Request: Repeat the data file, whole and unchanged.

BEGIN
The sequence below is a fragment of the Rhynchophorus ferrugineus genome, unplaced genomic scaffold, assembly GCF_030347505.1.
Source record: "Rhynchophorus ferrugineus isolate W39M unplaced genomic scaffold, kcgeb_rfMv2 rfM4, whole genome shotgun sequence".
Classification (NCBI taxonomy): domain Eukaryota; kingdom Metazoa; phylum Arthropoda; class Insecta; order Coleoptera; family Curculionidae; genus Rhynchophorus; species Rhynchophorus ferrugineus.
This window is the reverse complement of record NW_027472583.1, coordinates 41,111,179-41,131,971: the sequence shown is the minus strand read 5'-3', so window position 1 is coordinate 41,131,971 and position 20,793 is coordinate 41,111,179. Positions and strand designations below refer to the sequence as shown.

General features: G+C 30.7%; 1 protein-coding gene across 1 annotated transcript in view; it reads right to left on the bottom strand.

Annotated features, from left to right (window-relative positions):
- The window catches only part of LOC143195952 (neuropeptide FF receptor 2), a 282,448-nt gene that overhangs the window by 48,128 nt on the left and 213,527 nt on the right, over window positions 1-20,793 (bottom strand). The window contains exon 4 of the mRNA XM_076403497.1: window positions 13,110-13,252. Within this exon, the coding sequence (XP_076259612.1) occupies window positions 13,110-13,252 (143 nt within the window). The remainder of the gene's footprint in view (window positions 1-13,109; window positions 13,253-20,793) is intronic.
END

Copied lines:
The sequence below is a fragment of the Rhynchophorus ferrugineus genome, unplaced genomic scaffold, assembly GCF_030347505.1.
Source record: "Rhynchophorus ferrugineus isolate W39M unplaced genomic scaffold, kcgeb_rfMv2 rfM4, whole genome shotgun sequence".
Classification (NCBI taxonomy): domain Eukaryota; kingdom Metazoa; phylum Arthropoda; class Insecta; order Coleoptera; family Curculionidae; genus Rhynchophorus; species Rhynchophorus ferrugineus.
This window is the reverse complement of record NW_027472583.1, coordinates 41,111,179-41,131,971: the sequence shown is the minus strand read 5'-3', so window position 1 is coordinate 41,131,971 and position 20,793 is coordinate 41,111,179. Positions and strand designations below refer to the sequence as shown.

General features: G+C 30.7%; 1 protein-coding gene across 1 annotated transcript in view; it reads right to left on the bottom strand.

Annotated features, from left to right (window-relative positions):
- The window catches only part of LOC143195952 (neuropeptide FF receptor 2), a 282,448-nt gene that overhangs the window by 48,128 nt on the left and 213,527 nt on the right, over window positions 1-20,793 (bottom strand). The window contains exon 4 of the mRNA XM_076403497.1: window positions 13,110-13,252. Within this exon, the coding sequence (XP_076259612.1) occupies window positions 13,110-13,252 (143 nt within the window). The remainder of the gene's footprint in view (window positions 1-13,109; window positions 13,253-20,793) is intronic.